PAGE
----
As I mentioned last Sunday, I’ve had some thought-provoking, deep exchanges with new acquaintances lately.
One of these was a few weeks ago. I got on the topic of age with a woman whom I’d recently met.
According to her, we each live many lives. She told me that she’s living one of her early lives.
Her eighteen-year-old daughter, on the other hand, has lived a great many lives before this one.
It was a very novel outlook for me. Yet the woman I was conversing with spoke about all of it quite casually. This is how she understands life—or lives—to work.
She sized me up after a few minutes of conversation, and she told me that she’s sure I’m on one of my early lives.
I made some self-deprecating joke about how I probably give that impression from immaturity.
“No,” the woman replied. “You just have a young spirit. It’s the same with me.”
She did seem to have a young spirit. There was so much wonder in the way she spoke. It was a lovely and disarming part of her way of being.
After the conversation, I wondered about how it would be to look at life the way my new acquaintance does.
How would it feel if I was certain that I had more lives ahead of me?
I thought about the incredible hatred I so often feel toward myself for not being further along, whatever that means, in the life that I’m living.
I open my eyes on so many mornings and take a critical self-inventory of where I am and am not.
Some of the self-rebuke is focused on material success. This isn’t the measure of a life well-lived, I know, but material insecurities are hard to avoid.
Most of my self-blame clings to interpersonal empty spaces, to the family and partner I always hoped to be connected to during this time in my life. I’m hopeful yet, but there’s a lot of grief.
Sometimes I just feel immature. I’m still so bewildered by life, prone to making messes. Lately I yearn poignantly for my mom’s reassurance, more than I have in years.
Does everyone feel this vulnerable and lost in midlife?
My therapist once told me that circumstances of my early life had forced me to be “very young and very old at the same time.”
It was a relief. For the first time, it occurred to me that the qualities I tend to blame myself for might have simply been inevitable.
What if there were more human lifetimes than this one?
What if the youthfulness that I find so unforgivable in myself sometimes was simply a reflection of this life being an early, rather than a late, practice run?
What would it be like to know that there were many more practice runs ahead?
On the day of that conversation, I allowed myself to believe it, just for a moment, because it seemed like such a beautiful thing to believe.
Here’s what I know: it’s Sunday, and there’s a new week ahead of us. We’ll all have chances to practice this thing called humanness with the start of each new day.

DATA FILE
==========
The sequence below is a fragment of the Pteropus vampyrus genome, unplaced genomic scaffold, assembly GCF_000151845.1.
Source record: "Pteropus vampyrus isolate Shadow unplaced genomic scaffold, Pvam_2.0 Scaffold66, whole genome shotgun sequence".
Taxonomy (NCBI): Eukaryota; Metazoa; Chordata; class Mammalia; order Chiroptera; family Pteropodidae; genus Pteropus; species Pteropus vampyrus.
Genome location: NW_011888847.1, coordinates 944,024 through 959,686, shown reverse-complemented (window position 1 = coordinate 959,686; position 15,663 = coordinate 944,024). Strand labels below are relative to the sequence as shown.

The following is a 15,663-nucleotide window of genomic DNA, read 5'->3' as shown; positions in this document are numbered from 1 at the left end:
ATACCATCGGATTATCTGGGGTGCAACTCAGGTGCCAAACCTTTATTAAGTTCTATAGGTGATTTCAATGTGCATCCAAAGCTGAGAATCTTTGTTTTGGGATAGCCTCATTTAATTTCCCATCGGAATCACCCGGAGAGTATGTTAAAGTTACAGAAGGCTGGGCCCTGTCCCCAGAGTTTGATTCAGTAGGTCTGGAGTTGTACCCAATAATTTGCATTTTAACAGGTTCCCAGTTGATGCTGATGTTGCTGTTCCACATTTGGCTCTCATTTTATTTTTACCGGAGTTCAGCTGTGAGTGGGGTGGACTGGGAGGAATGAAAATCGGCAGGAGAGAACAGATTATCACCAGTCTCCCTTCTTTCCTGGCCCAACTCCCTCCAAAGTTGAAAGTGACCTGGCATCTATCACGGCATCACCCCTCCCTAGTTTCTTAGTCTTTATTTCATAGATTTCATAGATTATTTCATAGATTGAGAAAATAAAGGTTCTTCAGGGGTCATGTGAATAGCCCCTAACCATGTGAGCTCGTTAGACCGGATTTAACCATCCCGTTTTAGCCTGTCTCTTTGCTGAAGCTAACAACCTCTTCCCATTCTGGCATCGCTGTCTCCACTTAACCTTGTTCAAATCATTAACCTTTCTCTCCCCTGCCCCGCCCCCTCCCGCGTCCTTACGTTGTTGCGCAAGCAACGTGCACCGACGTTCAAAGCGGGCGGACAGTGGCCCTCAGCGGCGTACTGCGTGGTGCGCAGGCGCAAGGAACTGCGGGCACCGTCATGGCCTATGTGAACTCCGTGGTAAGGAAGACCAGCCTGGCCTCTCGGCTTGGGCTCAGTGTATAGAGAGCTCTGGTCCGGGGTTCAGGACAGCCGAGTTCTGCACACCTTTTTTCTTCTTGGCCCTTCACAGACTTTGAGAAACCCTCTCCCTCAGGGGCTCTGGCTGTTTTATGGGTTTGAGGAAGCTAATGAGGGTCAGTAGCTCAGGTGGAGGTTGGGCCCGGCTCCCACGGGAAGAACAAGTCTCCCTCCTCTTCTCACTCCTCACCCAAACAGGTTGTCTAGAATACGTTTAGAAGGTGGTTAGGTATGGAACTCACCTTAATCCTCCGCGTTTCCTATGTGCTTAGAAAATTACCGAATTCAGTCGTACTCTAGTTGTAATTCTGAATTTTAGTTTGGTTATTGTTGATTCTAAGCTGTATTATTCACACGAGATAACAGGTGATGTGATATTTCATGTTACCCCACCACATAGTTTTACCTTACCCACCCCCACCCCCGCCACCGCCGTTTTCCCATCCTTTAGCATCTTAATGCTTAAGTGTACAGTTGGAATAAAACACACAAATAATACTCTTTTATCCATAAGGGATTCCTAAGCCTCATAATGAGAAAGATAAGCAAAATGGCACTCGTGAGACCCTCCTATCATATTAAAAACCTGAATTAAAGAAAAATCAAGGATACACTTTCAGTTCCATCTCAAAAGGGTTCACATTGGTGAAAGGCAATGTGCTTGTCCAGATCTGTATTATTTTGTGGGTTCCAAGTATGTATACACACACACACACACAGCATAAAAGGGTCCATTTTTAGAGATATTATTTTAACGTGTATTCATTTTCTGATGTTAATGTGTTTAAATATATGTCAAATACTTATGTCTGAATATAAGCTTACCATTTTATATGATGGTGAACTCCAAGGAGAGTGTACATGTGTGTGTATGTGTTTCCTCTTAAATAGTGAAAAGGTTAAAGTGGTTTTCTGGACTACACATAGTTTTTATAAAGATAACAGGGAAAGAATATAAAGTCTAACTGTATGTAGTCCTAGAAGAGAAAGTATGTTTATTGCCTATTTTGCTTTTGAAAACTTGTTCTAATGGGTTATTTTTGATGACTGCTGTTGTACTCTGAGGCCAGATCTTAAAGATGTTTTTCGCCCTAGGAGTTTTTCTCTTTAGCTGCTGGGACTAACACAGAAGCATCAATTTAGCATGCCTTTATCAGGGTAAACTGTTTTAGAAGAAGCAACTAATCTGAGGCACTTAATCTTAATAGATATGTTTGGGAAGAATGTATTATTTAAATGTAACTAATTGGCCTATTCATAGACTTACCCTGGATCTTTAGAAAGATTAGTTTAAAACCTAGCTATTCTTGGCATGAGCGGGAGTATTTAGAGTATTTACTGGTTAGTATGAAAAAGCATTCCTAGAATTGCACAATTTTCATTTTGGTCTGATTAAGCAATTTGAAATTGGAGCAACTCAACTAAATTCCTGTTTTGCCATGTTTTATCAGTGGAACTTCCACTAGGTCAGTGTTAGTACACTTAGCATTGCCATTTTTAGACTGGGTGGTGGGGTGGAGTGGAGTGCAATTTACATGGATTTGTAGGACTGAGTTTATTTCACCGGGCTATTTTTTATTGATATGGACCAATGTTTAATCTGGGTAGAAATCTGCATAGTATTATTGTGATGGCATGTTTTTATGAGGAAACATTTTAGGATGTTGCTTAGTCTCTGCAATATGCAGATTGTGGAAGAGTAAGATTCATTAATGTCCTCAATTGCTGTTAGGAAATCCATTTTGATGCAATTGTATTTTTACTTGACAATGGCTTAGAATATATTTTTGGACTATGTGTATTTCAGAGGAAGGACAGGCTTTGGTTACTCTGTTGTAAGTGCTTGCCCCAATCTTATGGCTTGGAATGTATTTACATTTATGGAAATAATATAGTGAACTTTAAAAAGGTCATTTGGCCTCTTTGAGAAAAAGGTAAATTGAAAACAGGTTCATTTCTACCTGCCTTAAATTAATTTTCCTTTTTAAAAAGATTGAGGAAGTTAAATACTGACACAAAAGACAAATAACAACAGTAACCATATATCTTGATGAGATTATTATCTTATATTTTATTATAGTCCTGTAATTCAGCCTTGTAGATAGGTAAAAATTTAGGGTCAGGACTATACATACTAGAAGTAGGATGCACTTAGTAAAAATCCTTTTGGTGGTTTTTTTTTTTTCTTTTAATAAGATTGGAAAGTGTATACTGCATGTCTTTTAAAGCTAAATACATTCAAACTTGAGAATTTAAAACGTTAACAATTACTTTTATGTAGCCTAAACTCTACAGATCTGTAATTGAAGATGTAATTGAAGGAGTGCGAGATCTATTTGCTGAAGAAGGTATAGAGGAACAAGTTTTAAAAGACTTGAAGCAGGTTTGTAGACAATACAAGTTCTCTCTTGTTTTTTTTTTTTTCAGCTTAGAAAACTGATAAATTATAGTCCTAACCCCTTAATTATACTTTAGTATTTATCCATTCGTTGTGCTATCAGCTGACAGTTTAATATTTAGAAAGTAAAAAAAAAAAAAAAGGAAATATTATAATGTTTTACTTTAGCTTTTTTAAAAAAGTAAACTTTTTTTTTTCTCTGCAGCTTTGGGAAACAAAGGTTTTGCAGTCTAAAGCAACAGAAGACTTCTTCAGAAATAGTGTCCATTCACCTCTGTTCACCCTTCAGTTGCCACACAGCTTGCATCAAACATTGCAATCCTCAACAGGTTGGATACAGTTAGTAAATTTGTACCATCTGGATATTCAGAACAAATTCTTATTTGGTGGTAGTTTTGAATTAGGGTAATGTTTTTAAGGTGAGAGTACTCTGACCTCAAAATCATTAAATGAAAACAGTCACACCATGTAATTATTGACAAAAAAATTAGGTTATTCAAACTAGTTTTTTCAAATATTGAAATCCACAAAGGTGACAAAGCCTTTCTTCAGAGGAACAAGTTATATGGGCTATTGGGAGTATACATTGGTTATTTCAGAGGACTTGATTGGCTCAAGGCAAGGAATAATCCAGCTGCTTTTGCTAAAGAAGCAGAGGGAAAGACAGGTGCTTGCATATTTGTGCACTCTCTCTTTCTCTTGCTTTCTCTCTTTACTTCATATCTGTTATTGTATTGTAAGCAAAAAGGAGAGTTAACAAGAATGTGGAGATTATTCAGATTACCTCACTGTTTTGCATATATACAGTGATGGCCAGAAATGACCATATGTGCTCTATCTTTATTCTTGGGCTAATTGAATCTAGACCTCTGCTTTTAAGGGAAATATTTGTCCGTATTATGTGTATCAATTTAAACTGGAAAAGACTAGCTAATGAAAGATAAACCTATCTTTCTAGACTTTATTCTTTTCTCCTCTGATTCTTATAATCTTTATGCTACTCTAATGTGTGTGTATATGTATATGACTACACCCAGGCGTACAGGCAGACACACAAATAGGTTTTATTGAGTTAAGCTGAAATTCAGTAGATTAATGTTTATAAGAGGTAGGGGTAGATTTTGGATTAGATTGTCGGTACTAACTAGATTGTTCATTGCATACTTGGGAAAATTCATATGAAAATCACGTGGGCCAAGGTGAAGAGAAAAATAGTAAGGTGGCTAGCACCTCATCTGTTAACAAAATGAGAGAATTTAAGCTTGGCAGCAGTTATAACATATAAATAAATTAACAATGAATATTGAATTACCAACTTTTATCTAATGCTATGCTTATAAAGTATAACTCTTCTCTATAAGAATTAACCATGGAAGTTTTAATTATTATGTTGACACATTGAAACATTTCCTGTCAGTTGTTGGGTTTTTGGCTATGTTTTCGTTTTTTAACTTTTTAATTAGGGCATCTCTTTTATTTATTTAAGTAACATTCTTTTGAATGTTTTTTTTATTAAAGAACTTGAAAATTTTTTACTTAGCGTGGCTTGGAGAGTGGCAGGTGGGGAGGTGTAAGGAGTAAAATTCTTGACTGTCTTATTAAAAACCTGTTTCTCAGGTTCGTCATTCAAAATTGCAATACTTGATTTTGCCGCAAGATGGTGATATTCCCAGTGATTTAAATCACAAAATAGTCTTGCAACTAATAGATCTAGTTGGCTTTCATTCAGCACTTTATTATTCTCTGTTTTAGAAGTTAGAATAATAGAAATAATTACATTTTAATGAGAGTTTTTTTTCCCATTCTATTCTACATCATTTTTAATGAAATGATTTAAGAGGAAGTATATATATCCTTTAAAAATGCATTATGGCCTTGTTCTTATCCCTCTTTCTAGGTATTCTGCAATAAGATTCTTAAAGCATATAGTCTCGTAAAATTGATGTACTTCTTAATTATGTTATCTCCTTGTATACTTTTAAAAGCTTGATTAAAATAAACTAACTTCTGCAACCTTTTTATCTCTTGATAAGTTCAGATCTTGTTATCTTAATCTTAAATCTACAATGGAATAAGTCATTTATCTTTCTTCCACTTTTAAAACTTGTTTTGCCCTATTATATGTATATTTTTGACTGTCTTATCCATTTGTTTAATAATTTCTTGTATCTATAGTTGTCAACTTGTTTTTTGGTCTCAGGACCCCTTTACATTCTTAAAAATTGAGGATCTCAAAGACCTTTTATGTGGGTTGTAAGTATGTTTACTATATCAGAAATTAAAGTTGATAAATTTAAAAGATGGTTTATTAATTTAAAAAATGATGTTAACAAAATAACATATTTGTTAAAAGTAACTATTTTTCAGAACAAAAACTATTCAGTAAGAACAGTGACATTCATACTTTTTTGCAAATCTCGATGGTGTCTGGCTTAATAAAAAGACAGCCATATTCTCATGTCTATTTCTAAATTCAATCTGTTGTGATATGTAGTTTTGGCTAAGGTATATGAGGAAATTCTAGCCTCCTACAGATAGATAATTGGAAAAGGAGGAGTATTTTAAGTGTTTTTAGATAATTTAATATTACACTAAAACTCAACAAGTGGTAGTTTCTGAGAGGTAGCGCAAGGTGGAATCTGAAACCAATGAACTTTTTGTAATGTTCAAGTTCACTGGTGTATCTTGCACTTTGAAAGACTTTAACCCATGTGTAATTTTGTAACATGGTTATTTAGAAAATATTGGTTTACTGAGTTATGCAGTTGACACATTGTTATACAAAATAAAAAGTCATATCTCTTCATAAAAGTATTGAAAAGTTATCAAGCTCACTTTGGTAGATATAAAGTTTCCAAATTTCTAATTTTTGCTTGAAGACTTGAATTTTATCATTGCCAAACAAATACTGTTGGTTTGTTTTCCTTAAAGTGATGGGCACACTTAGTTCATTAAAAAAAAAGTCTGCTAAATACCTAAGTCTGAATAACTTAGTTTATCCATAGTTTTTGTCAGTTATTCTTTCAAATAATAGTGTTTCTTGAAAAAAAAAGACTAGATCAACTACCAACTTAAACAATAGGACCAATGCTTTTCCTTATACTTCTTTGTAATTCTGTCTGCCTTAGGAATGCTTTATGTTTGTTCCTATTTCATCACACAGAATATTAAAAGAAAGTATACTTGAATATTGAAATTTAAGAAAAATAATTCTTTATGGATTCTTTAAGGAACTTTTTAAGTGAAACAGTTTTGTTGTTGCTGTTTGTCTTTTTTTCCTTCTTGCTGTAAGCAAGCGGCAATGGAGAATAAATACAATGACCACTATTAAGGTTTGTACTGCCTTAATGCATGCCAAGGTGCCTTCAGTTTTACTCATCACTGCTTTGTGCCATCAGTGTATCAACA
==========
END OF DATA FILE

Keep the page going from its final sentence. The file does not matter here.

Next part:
Let’s make the best of it.
Speaking of lifetimes, I’ve got a birthday coming up this week.
What I want for my birthday this year is to not think very much about my birthday, aside from having a good reason to make my favorite vegan vanilla cake.
That includes not wanting to write a birthday post. Writing them was a worthy ritual for a decade, but it’s time to leave them behind. At least for a while.
Happy Sunday, friends. Here are some recipes and reads.
I’m in love with the simplicity of Judy’s Shanghai scallion oil noodles.
Speaking of simplicity, a perfect pea purée for springtime.
Marly’s zucchini boatszucchini boats will definitely appear in some of my summertime dinner menus!
I love bulgur—it’s one of my favorite grains for sure—and Elizabeth’s bulgur salad with pine nuts and raisins is perfect.
Why hello, June! Ready to dive into the first month of summer with Britt’s vegan chipwiches.
1. This article is from 2019, but new to me. It’s an interesting take on the difficulties of studying, or even defining, pain.
2. The first compelling article that I’ve read about the “nose-brain connection,” or the link between mental health and allergies.
3. “Turner’s most revolutionary act was to choose herself”: a great reflection on the legacy that Tina Turner created for black women.
4. A short history of the Pillsbury Bake-Off, which paved the way for future reality cooking shows and competitions.
5. An interesting look at how a little bit of silence can help kids to develop and grow.
Have a restful Sunday evening. And please know that there’s no greater gift than to enter a new year of life with connectedness.
Connection to this community, to you, is a huge part of that.
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Hope everyone had a lovely weekend. Thank you so much for the kind words on Steven’s guest post Thursday; he and I were both really touched by all of the positive responses. I’m excited for him to be a CR guest blogger a little more often. And now, weekend reading, starting with some delicious and seasonal vegan eats: These stuffed acorn squash with tahini sauce from Dolly and Oatmeal look almost illegally good. Perfect holiday entree, too. Valentina Solfrini’s vegan shell bake with…